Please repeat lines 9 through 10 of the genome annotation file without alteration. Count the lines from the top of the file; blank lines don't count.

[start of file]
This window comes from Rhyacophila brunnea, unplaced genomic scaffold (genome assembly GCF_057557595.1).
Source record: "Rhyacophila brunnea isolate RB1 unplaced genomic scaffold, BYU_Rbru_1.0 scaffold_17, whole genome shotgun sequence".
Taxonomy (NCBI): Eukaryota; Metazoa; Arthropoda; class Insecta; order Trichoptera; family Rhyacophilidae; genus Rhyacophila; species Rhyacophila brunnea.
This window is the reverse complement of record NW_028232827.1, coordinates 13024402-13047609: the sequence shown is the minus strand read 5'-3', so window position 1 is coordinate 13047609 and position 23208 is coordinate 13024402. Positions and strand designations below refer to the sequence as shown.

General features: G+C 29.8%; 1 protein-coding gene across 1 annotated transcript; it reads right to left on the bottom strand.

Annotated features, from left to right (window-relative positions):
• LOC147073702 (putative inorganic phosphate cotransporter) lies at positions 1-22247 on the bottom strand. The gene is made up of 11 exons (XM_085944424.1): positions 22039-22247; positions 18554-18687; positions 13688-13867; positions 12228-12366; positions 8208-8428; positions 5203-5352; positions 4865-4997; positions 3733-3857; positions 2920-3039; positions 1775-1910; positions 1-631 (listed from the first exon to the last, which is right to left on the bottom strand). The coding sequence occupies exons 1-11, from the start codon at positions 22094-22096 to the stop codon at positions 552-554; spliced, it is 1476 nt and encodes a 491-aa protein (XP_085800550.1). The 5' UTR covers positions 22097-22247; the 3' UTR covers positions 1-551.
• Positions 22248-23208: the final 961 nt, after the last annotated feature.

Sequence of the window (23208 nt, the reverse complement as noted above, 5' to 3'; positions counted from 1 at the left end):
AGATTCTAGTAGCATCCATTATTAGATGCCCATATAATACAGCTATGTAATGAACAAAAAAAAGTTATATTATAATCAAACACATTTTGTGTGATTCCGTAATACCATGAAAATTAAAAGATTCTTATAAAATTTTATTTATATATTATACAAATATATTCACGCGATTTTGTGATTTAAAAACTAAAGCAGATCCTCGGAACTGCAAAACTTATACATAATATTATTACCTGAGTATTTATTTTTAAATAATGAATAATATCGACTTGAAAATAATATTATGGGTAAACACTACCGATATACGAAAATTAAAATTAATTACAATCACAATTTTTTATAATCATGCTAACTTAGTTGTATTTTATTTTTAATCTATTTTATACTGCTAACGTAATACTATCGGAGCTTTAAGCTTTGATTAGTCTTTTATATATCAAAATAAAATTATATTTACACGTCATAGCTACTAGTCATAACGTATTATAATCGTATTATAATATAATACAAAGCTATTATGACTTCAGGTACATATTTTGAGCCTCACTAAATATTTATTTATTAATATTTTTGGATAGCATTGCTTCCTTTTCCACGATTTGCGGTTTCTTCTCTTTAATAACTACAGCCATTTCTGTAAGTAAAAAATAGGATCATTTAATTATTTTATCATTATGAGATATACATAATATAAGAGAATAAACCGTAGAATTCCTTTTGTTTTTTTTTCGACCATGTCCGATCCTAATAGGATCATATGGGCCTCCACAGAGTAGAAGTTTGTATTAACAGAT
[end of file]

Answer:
Sequence of the window (23208 nt, the reverse complement as noted above, 5' to 3'; positions counted from 1 at the left end):
AGATTCTAGTAGCATCCATTATTAGATGCCCATATAATACAGCTATGTAATGAACAAAAAAAAGTTATATTATAATCAAACACATTTTGTGTGATTCCGTAATACCATGAAAATTAAAAGATTCTTATAAAATTTTATTTATATATTATACAAATATATTCACGCGATTTTGTGATTTAAAAACTAAAGCAGATCCTCGGAACTGCAAAACTTATACATAATATTATTACCTGAGTATTTATTTTTAAATAATGAATAATATCGACTTGAAAATAATATTATGGGTAAACACTACCGATATACGAAAATTAAAATTAATTACAATCACAATTTTTTATAATCATGCTAACTTAGTTGTATTTTATTTTTAATCTATTTTATACTGCTAACGTAATACTATCGGAGCTTTAAGCTTTGATTAGTCTTTTATATATCAAAATAAAATTATATTTACACGTCATAGCTACTAGTCATAACGTATTATAATCGTATTATAATATAATACAAAGCTATTATGACTTCAGGTACATATTTTGAGCCTCACTAAATATTTATTTATTAATATTTTTGGATAGCATTGCTTCCTTTTCCACGATTTGCGGTTTCTTCTCTTTAATAACTACAGCCATTTCTGTAAGTAAAAAATAGGATCATTTAATTATTTTATCATTATGAGATATACATAATATAAGAGAATAAACCGTAGAATTCCTTTTGTTTTTTTTTCGACCATGTCCGATCCTAATAGGATCATATGGGCCTCCACAGAGTAGAAGTTTGTATTAACAGAT